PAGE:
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Tuesday Dec 22, 2015

Family Physicians Can Help When Holidays Aren't Merry

Happy holidays?

My clinic, like many, is festively decorated for the holidays. At the end of a visit, my patients often wish me a Merry Christmas. In general, this time of year is known for its holiday cheer and all that comes with it -- good food, fun parties, time off and being with the people you love.

But it's not a happy holiday for everyone. This time of year can be extremely stressful. For some patients, the holidays trigger anxiety and worsen depression. Financial concerns (Can I afford all these gifts?), relationship issues (Can I avoid family conflicts?) and work pressures (Will I meet all those end-of-the-year deadlines?) can have a cumulative effect.

Many people are remembering the loved ones they've lost, while others aren't able to travel to be with their families. Even for patients who don't have an underlying mental health condition -- but particularly for those who do -- the holidays can bring an overwhelming flurry of activity and demands on their time and emotions. All the commercials, songs and decorations are constant reminders and possible triggers.

For patients with chronic medical conditions such as diabetes, hypertension or obesity, the onslaught of unhealthy foods can add an extra challenge to making it through the season.

And let us not forget that there are patients who do not celebrate anything that "Happy Holidays" encompasses.

So how do we as physicians avoid contributing to the stressors our patients might be experiencing? Moreover, what can we do to screen, monitor and support our patients who are struggling this time of year?

We can start with cultivating awareness during each encounter and among our staff. Make an effort to ensure your routine screening for depression is, in fact, happening appropriately. (The AAFP recommends screening provided that support services are available.) In your encounter, take a moment to ask an open-ended question such as, "Do you have any plans for this holiday season?"

For patients who are struggling with their weight, diabetes or high blood pressure, help them develop a plan for eating some of the foods they love and that they think make the holidays more special, but in a way that doesn't derail their overall health goals. Emphasize that eating well (and getting exercise) during stressful times can help them feel better.

Offer ways to manage stress with simple breathing techniques or meditation or by listening to calming music or going for a walk. YouTube(www.youtube.com) (for patients who have access to the Internet) is a great free resource for finding meditation, yoga and mindfulness techniques that can be tailored to whatever time restrictions your patients have. Give your patients a prescription -- virtual or paper -- to take at least five minutes a day for themselves.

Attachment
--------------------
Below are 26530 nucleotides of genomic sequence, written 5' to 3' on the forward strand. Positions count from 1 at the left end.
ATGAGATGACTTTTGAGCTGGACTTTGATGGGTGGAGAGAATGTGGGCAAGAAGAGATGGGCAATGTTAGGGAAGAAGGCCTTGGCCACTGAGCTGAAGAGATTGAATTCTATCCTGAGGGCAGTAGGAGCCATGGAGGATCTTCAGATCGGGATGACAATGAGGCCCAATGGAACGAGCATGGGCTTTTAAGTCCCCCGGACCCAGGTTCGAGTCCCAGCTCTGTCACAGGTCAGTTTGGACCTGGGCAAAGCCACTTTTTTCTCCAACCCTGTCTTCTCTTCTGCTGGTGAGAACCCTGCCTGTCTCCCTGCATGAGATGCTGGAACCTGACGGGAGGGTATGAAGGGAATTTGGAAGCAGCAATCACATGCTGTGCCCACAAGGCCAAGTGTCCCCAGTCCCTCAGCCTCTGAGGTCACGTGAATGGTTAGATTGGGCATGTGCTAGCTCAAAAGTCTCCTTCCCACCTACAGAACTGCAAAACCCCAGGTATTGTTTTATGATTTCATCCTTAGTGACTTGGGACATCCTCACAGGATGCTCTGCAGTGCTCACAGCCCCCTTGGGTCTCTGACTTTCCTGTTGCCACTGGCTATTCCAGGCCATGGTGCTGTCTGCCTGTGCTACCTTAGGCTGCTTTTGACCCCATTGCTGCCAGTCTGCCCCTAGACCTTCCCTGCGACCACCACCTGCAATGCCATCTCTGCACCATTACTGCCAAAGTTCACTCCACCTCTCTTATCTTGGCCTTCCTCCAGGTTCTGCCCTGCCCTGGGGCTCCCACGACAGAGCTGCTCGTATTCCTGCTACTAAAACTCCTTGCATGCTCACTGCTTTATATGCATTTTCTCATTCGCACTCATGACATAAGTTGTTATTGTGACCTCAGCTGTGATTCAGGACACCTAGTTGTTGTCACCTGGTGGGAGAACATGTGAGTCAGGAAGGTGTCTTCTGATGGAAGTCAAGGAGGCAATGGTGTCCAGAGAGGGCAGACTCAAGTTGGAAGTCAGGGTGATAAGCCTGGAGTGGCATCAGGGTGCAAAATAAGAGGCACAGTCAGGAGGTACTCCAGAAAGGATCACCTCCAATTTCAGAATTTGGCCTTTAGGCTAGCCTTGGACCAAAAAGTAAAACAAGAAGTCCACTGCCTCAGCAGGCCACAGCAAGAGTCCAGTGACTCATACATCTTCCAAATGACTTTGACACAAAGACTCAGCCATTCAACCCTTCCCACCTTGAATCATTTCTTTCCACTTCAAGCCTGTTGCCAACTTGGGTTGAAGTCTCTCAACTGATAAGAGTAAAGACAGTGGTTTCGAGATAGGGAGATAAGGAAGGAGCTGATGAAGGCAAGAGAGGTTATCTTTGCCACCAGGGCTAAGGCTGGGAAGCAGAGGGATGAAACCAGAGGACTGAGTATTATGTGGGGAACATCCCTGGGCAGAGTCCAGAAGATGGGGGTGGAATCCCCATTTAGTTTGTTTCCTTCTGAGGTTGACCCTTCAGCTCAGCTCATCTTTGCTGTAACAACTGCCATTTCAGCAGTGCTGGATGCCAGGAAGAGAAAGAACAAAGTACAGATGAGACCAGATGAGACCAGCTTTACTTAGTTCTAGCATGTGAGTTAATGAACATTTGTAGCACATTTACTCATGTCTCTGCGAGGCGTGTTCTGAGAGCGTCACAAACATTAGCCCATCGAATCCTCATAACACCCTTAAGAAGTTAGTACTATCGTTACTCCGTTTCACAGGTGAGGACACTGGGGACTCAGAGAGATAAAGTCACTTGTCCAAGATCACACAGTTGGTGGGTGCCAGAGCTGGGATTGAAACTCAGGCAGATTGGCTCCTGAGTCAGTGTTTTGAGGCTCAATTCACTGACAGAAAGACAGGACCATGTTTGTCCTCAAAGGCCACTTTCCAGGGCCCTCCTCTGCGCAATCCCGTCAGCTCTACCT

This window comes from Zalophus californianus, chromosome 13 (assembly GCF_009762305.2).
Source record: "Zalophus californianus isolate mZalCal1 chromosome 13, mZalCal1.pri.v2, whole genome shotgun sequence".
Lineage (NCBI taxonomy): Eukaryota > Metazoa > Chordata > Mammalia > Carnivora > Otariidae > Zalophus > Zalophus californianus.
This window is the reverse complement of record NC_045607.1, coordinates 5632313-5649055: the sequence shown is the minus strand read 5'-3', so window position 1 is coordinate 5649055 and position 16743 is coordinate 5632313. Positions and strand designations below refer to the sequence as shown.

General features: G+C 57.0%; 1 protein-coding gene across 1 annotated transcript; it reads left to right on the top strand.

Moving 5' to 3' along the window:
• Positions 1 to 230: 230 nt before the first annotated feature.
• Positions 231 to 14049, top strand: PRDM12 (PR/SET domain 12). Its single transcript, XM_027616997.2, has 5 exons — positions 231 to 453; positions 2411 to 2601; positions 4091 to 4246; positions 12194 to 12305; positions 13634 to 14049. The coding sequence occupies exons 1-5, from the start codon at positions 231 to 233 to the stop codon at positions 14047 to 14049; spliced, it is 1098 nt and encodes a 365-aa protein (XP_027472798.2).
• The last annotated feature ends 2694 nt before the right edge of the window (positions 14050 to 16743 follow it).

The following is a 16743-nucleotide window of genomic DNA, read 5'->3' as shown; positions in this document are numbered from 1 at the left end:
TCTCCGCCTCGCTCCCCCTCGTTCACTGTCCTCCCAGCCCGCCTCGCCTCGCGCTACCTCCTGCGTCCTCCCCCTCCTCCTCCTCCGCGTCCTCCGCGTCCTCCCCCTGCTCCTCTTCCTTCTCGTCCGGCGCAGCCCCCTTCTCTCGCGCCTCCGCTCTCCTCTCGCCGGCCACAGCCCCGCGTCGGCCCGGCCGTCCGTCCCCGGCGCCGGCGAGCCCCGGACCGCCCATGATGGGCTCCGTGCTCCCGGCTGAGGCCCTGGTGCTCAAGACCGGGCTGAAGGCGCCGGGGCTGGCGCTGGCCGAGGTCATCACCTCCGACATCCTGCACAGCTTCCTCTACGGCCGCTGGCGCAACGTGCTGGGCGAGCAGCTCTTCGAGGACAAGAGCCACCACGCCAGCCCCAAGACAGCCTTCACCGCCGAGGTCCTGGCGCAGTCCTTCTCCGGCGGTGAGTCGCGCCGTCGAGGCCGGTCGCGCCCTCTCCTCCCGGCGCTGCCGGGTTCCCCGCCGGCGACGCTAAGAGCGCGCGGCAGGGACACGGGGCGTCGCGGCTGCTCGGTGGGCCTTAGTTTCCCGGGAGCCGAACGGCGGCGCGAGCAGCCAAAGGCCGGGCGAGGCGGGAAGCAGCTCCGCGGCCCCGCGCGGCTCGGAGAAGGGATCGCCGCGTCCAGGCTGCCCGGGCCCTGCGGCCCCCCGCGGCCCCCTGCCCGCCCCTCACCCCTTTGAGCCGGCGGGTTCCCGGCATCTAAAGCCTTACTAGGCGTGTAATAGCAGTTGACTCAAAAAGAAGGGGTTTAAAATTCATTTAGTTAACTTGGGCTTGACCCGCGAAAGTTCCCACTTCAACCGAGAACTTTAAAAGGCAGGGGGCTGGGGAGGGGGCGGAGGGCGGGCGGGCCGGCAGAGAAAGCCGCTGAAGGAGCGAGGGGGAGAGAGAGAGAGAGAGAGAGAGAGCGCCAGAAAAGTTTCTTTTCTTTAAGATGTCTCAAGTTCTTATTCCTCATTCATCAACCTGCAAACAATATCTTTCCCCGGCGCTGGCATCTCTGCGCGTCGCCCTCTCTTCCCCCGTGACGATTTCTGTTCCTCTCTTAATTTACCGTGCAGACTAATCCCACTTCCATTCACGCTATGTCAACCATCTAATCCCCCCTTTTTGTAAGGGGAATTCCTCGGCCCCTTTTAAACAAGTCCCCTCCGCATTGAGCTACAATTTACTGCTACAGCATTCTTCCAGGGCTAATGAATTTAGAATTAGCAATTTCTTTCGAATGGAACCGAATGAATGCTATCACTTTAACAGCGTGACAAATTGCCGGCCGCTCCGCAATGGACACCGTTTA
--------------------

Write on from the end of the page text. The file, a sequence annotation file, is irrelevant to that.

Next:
For patients who mention feeling lonely or withdrawing from events because they find them too overwhelming, find out if they have friends or family they can reach out to who might be willing to get together on a smaller scale. Connecting with people one-on-one or in a less intimidating setting can help them feel less alone.

If a patient is worried about the financial stress of buying presents, you might suggest giving gifts of time or experiences, such as "gift certificates" that can be redeemed for spending a day together or taking routine walks together. Remind them that homemade gifts are often more heartfelt and appreciated.

A common misconception that is perpetuated in many articles is that suicide rates increase during this time of year. In fact, the opposite is true. According to the CDC, suicide rates are lowest during the holidays(www.cdc.gov). So remember to ask the appropriate questions and follow up if someone does have suicidal thoughts or a plan, but know that the time of year does not necessarily put your patients at increased risk.

Ultimately, we all want to take advantage of all the good things the season can bring. Being sensitive to our patients' potential conditions and offering our support will, hopefully, help keep as many people as possible in good spirits.

So on that note, take a few deep breaths and think about the things that bring you joy this time of year. And may you all have the happiest of holidays, however you choose to celebrate!

Margaux Lazarin, D.O., M.P.H., provides comprehensive family health services, including osteopathic manipulation, at a community health center in the Bronx, N.Y. She is actively involved in teaching residents and medical students to deliver evidenced-based care to underserved communities.

Posted at 02:06PM Dec 22, 2015 by Margaux Lazarin, D.O.

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